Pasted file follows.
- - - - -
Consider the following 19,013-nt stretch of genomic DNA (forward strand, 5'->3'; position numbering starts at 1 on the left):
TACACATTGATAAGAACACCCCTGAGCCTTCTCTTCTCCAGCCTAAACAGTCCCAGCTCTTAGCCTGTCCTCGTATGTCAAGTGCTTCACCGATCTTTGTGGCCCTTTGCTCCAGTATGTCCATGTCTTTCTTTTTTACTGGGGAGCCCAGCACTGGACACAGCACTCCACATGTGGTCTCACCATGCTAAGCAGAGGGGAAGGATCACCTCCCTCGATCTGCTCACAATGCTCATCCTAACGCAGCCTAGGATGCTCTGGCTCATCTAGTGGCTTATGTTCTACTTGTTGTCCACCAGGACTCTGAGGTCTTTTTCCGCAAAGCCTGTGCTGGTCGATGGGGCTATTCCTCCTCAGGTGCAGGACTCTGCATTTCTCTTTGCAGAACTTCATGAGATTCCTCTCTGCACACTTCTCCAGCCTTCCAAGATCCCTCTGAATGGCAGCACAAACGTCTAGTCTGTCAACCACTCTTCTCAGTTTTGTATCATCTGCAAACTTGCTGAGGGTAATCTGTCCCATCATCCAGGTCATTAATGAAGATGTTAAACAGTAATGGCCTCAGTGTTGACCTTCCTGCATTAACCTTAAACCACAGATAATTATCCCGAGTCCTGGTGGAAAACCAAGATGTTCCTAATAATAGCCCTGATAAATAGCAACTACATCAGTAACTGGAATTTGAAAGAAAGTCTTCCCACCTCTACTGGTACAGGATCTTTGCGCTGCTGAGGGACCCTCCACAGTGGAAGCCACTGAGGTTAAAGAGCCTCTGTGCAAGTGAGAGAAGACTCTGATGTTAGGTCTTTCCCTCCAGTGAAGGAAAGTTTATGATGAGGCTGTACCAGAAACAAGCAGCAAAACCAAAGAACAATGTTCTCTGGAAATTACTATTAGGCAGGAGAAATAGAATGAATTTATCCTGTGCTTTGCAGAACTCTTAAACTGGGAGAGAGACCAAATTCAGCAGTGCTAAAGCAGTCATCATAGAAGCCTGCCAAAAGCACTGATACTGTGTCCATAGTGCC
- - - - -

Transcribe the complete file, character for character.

Consider the following 19,013-nt stretch of genomic DNA (forward strand, 5'->3'; position numbering starts at 1 on the left):
TACACATTGATAAGAACACCCCTGAGCCTTCTCTTCTCCAGCCTAAACAGTCCCAGCTCTTAGCCTGTCCTCGTATGTCAAGTGCTTCACCGATCTTTGTGGCCCTTTGCTCCAGTATGTCCATGTCTTTCTTTTTTACTGGGGAGCCCAGCACTGGACACAGCACTCCACATGTGGTCTCACCATGCTAAGCAGAGGGGAAGGATCACCTCCCTCGATCTGCTCACAATGCTCATCCTAACGCAGCCTAGGATGCTCTGGCTCATCTAGTGGCTTATGTTCTACTTGTTGTCCACCAGGACTCTGAGGTCTTTTTCCGCAAAGCCTGTGCTGGTCGATGGGGCTATTCCTCCTCAGGTGCAGGACTCTGCATTTCTCTTTGCAGAACTTCATGAGATTCCTCTCTGCACACTTCTCCAGCCTTCCAAGATCCCTCTGAATGGCAGCACAAACGTCTAGTCTGTCAACCACTCTTCTCAGTTTTGTATCATCTGCAAACTTGCTGAGGGTAATCTGTCCCATCATCCAGGTCATTAATGAAGATGTTAAACAGTAATGGCCTCAGTGTTGACCTTCCTGCATTAACCTTAAACCACAGATAATTATCCCGAGTCCTGGTGGAAAACCAAGATGTTCCTAATAATAGCCCTGATAAATAGCAACTACATCAGTAACTGGAATTTGAAAGAAAGTCTTCCCACCTCTACTGGTACAGGATCTTTGCGCTGCTGAGGGACCCTCCACAGTGGAAGCCACTGAGGTTAAAGAGCCTCTGTGCAAGTGAGAGAAGACTCTGATGTTAGGTCTTTCCCTCCAGTGAAGGAAAGTTTATGATGAGGCTGTACCAGAAACAAGCAGCAAAACCAAAGAACAATGTTCTCTGGAAATTACTATTAGGCAGGAGAAATAGAATGAATTTATCCTGTGCTTTGCAGAACTCTTAAACTGGGAGAGAGACCAAATTCAGCAGTGCTAAAGCAGTCATCATAGAAGCCTGCCAAAAGCACTGATACTGTGTCCATAGTGCC